Mexican military to take over Juárez police?

Ciudad Juárez Public Safety Director Guillermo Prieto submitted his resignation following a string of killings that included some of his top officers. AP May 18 cites a city spokesman saying Prieto would be replaced by a military officer on leave from the armed forces. The local El Diario cites Mayor José Reyes Ferriz saying the new police chief will be a retired military officer. Neither source named the new appointee.

Local media also reported a series of killings over the weekend, including an attack by gunmen in the town of Ahumada, about 70 miles south of Juárez, and a shooting at a nightclub involving assault rifles.

As Juárez police chief, Prieto served during a period in which drug cartels grew increasingly bold, openly advertising for drug couriers, shooting it out with rivals in the streets and issuing a hit list threatening 22 top city police officials. Of those 22, seven have been killed, three more have been wounded in assassination attempts and the remainder, save one, have left their posts.

See our last post on Mexico’s narco crisis.

  1. More details on Ahumada massacre
    James McKinley writes for the New York Times, May 31:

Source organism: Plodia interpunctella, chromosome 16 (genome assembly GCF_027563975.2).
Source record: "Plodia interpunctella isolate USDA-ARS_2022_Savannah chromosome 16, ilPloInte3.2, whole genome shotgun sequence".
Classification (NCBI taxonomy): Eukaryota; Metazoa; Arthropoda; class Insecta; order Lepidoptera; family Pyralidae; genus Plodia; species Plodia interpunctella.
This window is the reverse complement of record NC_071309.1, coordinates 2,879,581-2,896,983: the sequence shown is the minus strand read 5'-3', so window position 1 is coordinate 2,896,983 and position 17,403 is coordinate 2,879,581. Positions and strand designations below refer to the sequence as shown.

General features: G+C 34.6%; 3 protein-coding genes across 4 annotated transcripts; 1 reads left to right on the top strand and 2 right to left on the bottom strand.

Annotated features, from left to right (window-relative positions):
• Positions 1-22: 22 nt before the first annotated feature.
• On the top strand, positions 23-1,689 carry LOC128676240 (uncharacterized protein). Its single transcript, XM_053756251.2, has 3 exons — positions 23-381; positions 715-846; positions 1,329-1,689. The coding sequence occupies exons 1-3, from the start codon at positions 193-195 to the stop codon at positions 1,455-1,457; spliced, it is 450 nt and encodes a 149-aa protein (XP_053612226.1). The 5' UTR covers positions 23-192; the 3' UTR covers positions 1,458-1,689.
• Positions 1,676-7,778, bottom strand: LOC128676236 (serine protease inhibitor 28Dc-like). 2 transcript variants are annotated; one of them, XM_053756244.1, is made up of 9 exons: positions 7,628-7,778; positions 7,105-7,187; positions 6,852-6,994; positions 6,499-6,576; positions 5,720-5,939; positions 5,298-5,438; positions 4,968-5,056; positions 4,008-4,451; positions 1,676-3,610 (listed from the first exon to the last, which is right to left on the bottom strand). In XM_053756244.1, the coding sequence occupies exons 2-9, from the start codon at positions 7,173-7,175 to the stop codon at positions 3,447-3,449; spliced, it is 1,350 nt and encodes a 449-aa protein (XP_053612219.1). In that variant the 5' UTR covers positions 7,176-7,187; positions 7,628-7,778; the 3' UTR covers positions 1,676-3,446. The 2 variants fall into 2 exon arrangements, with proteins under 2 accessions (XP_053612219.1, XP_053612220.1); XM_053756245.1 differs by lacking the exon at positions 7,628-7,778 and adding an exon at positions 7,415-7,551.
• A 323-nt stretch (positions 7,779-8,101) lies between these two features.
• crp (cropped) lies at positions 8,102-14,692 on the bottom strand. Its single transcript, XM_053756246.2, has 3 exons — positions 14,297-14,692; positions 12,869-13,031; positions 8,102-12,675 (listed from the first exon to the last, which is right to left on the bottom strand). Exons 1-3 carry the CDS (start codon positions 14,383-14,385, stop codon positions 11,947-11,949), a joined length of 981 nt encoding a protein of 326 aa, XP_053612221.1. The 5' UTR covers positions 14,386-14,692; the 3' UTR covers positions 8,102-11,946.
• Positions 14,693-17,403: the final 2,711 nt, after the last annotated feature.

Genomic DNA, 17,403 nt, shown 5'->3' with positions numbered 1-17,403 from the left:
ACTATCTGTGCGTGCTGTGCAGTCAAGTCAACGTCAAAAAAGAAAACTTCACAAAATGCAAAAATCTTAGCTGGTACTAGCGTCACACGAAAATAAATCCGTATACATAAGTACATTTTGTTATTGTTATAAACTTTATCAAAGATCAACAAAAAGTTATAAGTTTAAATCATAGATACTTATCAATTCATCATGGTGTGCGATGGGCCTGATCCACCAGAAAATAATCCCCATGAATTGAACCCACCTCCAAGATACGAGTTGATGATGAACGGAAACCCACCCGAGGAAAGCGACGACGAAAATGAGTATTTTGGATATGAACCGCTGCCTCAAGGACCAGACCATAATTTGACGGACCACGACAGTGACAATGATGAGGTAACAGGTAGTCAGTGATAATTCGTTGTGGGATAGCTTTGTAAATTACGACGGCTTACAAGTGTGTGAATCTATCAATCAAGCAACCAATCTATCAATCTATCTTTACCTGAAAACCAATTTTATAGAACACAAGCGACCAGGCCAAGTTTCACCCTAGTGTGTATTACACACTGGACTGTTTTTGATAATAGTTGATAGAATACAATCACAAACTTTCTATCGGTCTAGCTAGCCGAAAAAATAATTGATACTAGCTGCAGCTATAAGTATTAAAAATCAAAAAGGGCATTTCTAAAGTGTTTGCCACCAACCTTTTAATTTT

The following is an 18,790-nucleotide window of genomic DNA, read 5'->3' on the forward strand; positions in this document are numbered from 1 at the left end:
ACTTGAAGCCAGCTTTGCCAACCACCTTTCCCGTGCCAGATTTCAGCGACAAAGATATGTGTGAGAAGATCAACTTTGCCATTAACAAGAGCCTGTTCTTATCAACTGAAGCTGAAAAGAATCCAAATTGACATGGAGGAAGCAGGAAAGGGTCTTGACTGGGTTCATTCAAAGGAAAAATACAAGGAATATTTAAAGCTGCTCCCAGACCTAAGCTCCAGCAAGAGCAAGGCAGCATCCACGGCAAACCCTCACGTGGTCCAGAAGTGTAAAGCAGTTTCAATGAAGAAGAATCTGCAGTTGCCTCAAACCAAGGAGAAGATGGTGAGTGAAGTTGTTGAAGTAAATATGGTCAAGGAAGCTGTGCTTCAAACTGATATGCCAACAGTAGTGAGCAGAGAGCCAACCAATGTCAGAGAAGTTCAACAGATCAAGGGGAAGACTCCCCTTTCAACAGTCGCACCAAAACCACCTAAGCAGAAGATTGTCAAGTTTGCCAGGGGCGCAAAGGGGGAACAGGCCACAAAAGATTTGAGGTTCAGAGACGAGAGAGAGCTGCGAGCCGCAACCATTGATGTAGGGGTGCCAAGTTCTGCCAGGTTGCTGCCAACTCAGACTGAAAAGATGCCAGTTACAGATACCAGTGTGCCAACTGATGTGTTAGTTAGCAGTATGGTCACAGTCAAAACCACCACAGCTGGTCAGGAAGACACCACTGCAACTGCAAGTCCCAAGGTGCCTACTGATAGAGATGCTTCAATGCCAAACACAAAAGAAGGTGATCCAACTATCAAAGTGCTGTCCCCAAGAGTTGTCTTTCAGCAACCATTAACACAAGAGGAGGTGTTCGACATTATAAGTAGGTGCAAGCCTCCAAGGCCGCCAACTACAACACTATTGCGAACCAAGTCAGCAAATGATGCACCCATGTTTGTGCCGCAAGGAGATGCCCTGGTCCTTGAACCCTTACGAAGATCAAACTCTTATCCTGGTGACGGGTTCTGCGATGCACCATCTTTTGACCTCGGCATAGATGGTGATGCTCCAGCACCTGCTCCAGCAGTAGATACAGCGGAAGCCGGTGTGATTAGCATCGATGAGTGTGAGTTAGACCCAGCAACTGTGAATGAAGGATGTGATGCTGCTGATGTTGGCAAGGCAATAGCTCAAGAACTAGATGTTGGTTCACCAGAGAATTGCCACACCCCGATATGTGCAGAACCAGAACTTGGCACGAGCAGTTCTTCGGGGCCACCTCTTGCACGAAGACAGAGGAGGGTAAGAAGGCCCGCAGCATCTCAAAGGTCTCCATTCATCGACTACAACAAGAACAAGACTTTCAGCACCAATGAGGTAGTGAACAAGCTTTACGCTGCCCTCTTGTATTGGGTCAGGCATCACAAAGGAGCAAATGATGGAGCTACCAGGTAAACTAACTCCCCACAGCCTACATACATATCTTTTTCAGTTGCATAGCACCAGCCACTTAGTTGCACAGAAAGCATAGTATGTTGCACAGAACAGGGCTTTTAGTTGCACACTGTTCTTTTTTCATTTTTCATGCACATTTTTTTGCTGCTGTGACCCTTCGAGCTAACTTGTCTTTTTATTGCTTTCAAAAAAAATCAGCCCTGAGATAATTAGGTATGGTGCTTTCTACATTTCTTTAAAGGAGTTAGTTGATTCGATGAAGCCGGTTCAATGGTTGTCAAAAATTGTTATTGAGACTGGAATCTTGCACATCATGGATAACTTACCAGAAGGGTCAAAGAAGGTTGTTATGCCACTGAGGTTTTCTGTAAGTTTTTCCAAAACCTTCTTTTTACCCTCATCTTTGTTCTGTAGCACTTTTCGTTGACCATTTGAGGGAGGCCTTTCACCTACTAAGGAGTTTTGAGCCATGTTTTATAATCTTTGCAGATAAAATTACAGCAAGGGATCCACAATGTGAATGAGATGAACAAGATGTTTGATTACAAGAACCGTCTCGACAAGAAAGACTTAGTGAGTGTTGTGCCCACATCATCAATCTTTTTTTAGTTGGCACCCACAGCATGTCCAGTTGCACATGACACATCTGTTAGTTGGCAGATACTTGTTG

Drug Massacre Leaves a Mexican Town Terrorized
    VILLA AHUMADA, Mexico — A massacre here two weeks ago has turned this once sleepy town into a ghostly emblem of the drug violence that has swept Mexico over the last year and a half, gutting local police forces, terrifying citizens and making it almost impossible for the authorities to assert themselves.

    On the night of May 17, dozens of men with assault rifles rolled into town in several trucks and shot up the place. They killed the police chief, two officers and three civilians. Then they carried off about 10 people, witnesses said. Only one has been found, dead and wrapped in a carpet in Ciudad Juárez.

    The entire municipal police force quit after the attack, and officials fled the town for several days, leaving so hastily that they did not release the petty criminals held in the town lockup. The state and federal governments sent in 300 troops and 16 state police officers, restoring an uneasy semblance of order. But townspeople remain terrified.